Queen Elizabeth I
Written and researched by Margaret Odrowaz-Sypniewska


Left: Elizabeth I ... Right: The arms of Elizabeth I, Queen of England

Queen Elizabeth I (r. 1558-1603)/Elizabeth Tudor (1533-1603) was born on September 7, 1533 at Greenwich Palace, London, England. Her mother, Anne Boleyn, was beheaded for adultery when Elizabeth was three. Elizabeth was brought up at Hatfield House in Hertfordshire, England. She was well-educated and an intellect. Elizabeth escaped the congenital syphilis passed on by Henry VIII to his other children, and Elizabeth was a strong and healthy child. She knew Latin and French and was taught Italian by Castiglione. Elizabeth was declared illegitimate when Henry VIII married Jane Seymour. However, she came to the throne in 1558 after the short reigns and deaths of Edward VI (age 16), Lady Jane Grey (age 17), and Mary I (aged 43). Mary, her half sister by Catharine of Aragon, had Elizabeth locked up in the Tower of London, because Mary was a Catholic and Elizabeth was Anglican.

In 1586, Elizabeth survived the Babington Plot to assassinate her and put Mary, Queen of Scots on the throne. Mary was the daughter of James V of Scotland and Catholic. Elizabeth responded by repressing Catholicism and executed Mary.

During Elizabeth's reign the Spanish Armada was defeated (in 1588).

Even though she was never married, Elizabeth had a few men who wanted her hand and attentions. Sir Thomas Seymour, brother to Henry's third wife, Jane Seymour, tried to interest her when she was a teenager. She denied his advances. Henry of Navarre once kissed her on the lips in front of witnesses. Phillip II of Spain also fancied himself as a possible groom.

Her court favorites included:

Robert Dudley, Earl of Leicester ("Sweet Robin"), who was her first love. However, his wife died of suspicious causes, Guilford Dudley, husband of Lady Jane Grey was brother to Robert Dudley. After Robert's wife Amy Robsart's death in 1560, Elizabeth could not trust him and their liaison ended, even though he pursued her for 20 years. Dudley died in 1588.

Another favorite was Francis Duc de'Alecon ("Petite Grenouille"). He was not a handsome man, but had smallpox scars, a double nose, and had "dwarfish" features.

Robert Devereux, 2nd Duke of Essex defeated the Spanish at Cadiz, and Elizabeth gave him a ring to be used as a ticket out of trouble if he ever ran afoul of her. In 1601, Elizabeth signed his death warrant for "insurrection." Robert sent the ring, but an enemy stopped its delivery and he was executed. Elizabeth was said to have wept for days, and afterwards at the mere mention of his name. Robert Devereux, the Earl of Essex was the last person to be beheaded in the Tower of London. Robert was the rival of Sir Walter Ralegh. Devereax was a hero after he laid seige to Cadiz in 1596. He was a very popular figure in Elizabeth's court.

Elizabeth had a near-death experience when she contracted smallpox in October 1562. After this she had scars which she tried to cover up with white lead make-up. This most likely shorted her life and caused her hair to fall out. Her beauty ruined, Elizabeth never thought of marriage or men much again.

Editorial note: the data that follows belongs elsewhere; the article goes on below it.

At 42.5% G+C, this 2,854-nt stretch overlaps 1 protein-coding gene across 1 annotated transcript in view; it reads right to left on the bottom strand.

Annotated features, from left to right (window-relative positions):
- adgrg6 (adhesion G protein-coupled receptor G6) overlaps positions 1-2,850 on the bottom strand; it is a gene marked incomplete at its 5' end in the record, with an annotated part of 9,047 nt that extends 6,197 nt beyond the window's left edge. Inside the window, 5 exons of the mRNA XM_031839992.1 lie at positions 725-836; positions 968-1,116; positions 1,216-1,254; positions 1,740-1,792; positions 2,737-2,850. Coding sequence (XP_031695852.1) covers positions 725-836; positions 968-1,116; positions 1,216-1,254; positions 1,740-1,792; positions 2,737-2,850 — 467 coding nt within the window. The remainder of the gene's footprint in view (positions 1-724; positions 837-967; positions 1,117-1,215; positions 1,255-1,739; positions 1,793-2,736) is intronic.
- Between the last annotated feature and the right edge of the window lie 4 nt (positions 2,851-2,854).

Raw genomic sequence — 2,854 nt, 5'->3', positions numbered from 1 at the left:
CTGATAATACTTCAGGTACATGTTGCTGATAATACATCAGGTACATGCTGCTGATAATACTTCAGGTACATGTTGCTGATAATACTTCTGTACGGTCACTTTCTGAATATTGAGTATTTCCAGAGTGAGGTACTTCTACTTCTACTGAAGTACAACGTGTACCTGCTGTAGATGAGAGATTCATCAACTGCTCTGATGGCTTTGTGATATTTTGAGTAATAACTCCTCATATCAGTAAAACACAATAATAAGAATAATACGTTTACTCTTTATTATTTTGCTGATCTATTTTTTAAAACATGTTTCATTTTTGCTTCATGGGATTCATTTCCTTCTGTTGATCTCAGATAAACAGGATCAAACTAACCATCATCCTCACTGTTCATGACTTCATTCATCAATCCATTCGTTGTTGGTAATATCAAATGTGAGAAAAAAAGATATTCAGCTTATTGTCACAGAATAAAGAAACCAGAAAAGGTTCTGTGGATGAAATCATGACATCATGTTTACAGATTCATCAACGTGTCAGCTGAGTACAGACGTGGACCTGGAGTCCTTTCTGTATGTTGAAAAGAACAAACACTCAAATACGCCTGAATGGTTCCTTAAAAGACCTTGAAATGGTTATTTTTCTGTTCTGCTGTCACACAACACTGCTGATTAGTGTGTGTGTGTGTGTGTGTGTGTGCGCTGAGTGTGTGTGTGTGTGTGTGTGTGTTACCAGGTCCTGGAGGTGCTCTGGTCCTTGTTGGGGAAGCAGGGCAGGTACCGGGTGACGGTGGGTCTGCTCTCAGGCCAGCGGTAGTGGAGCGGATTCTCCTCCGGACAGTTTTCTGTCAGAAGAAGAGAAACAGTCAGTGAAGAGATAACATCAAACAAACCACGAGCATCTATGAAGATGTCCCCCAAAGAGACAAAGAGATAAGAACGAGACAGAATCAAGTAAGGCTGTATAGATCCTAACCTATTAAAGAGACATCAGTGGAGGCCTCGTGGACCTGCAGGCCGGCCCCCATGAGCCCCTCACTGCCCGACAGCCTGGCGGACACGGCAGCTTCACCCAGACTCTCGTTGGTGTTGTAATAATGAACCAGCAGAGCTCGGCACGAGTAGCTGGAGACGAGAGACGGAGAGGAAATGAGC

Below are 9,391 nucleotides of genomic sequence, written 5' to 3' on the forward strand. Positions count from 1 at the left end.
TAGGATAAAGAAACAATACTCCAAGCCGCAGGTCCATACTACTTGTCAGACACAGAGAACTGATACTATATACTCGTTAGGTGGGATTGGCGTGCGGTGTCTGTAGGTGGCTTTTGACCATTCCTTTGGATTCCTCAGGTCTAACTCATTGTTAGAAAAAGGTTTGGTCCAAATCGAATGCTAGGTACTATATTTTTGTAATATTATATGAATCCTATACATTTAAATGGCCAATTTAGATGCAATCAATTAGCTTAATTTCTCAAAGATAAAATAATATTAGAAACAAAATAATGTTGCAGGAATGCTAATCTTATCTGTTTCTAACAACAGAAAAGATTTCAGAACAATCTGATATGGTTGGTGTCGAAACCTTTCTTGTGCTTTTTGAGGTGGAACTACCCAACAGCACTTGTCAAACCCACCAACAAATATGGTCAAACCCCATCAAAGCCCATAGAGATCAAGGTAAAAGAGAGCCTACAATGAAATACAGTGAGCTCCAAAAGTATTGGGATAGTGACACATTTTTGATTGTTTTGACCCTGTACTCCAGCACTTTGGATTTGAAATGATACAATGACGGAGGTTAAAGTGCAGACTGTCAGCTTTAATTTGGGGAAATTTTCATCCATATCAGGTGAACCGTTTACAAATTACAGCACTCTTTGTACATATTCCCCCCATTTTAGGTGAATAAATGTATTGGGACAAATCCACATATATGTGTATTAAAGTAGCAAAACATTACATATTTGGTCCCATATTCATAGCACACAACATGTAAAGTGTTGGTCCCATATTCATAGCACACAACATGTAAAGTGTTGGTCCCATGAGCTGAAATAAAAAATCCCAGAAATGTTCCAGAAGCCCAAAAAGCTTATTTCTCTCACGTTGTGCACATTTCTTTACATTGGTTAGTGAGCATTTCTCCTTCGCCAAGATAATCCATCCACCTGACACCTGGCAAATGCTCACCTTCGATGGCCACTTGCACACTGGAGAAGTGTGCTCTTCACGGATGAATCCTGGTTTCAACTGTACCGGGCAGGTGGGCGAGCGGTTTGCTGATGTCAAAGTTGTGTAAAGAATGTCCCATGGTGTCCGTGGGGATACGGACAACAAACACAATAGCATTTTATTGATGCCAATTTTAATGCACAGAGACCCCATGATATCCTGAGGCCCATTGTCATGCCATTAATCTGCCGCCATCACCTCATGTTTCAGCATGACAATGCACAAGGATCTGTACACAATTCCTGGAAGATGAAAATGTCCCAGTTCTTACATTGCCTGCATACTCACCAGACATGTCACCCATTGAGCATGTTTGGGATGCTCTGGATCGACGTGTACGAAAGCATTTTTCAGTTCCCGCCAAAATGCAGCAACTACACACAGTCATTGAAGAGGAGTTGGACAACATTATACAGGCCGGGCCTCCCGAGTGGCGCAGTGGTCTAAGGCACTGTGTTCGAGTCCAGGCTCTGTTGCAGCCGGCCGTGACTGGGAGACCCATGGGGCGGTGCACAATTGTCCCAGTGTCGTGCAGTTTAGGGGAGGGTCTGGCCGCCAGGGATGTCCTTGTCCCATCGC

Elizabeth also favored Sir Christopher Hatton, the captain of her bodyguards, for she owed her life to him and he was a loyal protector.

Elizabeth had no legitimate issue but was rumored to be the mother of Arthur Dudley, Robert Dudley, earl of Leicester's son. However, how she would have hid the pregnancy was a mystery. And why would she give up her own son? Thus without proof it was but a rumor. Another royal suitor was Henri. duke of Anjou, however she avoided him on religious grounds and most likely because he was a bisexual and a transvestite. Henri's younger brother, Francois, duke of Alencon stepped up to take his place. Elizabeth nicknamed him "frog," because of his youth and in 1581 she announced that she would marry him. He died in 1584. Rumor was that she picked him as husband-to-be because she needed to throw off her advisors who wished her to wed. Picking a sickly young man who was yet of age, made it possible to satisfy their prompting without having to carry out the act, thus silencing them for a time. Elizabeth might have been a true virgin, and she many times stated that her own virginity was her strength.

Elizabeth had reddish-gold hair, hazel eyes, and a slightly hooked nose. Her looks were marred by her black teeth (from eating too much sugar). She spent lots of money on her clothes and passed a law forbidding commoners from wearing her now famous ruffs.

Elizabeth I died at Richmond Palace on March 24, 1603 (at age 69). She had no will, but made it clear that she wished to have her cousin, James VI, as her successor. Elizabeth was a popular ruler and the "Elizabethan Age" was the golden age of England. Rumor has it that her last days were rememberances of Robert Dudley, and many thought perhaps they would reunite in heaven, providing Robert made it there (he was suspicioned to have killed his wife).

Facts About Elizabeth I


Elizabeth I This page has a wealth of information.


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